Come support Kiyotaka Suga as he defends his MA-TESOL Thesis entitled: “The Effects of Output-Based Focus on Form on Japanese EFL Learners’ Implicit Knowledge Development through a Text-Reconstruction Story-Retelling Task”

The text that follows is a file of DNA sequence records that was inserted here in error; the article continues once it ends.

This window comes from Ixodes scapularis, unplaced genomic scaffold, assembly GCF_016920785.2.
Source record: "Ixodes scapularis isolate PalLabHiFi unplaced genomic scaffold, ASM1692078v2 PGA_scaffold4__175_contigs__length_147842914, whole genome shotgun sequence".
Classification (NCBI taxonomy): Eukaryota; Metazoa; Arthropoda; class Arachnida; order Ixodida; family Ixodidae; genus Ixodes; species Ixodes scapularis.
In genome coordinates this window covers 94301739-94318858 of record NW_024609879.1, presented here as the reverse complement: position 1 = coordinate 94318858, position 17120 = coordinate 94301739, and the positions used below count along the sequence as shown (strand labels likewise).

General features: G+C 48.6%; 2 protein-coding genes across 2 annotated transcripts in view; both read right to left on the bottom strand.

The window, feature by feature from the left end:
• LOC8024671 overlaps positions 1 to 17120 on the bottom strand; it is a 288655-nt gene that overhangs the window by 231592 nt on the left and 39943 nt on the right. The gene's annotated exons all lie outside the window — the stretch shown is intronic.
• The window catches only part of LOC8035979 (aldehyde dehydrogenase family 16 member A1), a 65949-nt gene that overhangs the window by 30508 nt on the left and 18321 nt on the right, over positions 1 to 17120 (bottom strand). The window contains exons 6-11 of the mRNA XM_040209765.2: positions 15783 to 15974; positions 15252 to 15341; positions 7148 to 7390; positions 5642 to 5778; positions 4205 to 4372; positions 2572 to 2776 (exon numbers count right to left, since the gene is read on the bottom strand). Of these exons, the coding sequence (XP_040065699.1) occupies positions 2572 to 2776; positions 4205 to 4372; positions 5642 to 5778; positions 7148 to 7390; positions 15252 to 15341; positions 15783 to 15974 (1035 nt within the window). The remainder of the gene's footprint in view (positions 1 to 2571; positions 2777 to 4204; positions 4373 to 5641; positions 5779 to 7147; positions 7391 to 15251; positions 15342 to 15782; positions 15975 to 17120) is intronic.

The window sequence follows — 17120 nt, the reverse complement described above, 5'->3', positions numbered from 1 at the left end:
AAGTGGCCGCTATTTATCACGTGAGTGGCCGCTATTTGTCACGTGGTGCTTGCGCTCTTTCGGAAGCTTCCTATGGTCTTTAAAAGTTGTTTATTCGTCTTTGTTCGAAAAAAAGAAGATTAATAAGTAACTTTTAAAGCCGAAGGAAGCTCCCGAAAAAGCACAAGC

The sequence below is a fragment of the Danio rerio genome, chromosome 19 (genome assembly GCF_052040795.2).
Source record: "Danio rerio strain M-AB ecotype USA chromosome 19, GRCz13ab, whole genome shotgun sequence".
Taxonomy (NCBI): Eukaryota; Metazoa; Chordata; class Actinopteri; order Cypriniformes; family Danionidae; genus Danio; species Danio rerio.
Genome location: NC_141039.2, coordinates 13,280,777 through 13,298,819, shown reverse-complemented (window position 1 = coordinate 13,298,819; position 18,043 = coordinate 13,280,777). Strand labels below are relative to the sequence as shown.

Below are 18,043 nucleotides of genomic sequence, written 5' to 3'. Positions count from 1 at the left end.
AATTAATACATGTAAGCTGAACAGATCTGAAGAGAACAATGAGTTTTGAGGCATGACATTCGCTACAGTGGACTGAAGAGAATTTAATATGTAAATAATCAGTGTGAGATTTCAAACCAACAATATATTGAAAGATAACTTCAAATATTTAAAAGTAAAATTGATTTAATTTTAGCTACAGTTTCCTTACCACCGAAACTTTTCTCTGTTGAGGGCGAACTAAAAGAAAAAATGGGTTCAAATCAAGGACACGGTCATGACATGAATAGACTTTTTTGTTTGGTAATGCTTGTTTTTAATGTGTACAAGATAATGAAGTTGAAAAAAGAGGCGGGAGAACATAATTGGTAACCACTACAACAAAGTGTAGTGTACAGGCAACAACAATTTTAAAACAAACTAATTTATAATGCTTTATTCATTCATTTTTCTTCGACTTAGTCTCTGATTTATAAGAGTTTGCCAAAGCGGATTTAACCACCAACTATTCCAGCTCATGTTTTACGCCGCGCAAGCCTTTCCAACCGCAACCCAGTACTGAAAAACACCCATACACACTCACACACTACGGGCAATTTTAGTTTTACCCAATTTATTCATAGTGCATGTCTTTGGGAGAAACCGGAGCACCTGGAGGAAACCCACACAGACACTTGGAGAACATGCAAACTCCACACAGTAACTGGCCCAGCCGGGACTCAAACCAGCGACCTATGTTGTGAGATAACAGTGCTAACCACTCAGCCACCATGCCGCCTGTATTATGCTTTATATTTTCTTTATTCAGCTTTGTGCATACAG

This quasi-experimental study investigated whether output-based focus on form, termed Story-Retelling (SR), makes a unique contribution to the development of Japanese EFL learners’ implicit knowledge of English relativization. Thirty-three Japanese English as a Foreign Language (EFL) university students are were assigned to one of the three instructional groups: the SR group, the explicit grammar explanation (EGE) group, and the comparison group. They went through three 60-minute instructional treatments and three testing sessions: pretest, immediate, and delayed posttests. Responding to a measuring issue of previous effect-of-instruction studies, two different tests were administered: an Oral Elicited Imitation (OEI) test for measuring implicit knowledge (Ellis, 2005; Erlam, 2006) and an Untimed Fill-in-the-Blank (FITB) test for measuring explicit knowledge. Differential effects of the instructional treatments depending on the degree of typological markedness and processing difficulty of the three RC types were also explored. Contrary to the original expectations, results of the OEI test revealed that the SR group failed to show unique effects of output practice on the learners’ implicit knowledge development, compared to the test-performances demonstrated by both EGE group and comparison group. A careful re-examination of the research designs and cognitive processes that involve in the OEI test pointed out some important methodological directions for future studies regarding the use of the OEI test. On the other hand, results of the FITB test showed a clear advantage for the EGE group at both immediate and delayed posttests. Based on the major findings and the unexpected results reported in this study, further research is necessary to more precisely examine the impact of the SR task on L2 learners’ implicit knowledge development with a more rigorous research design.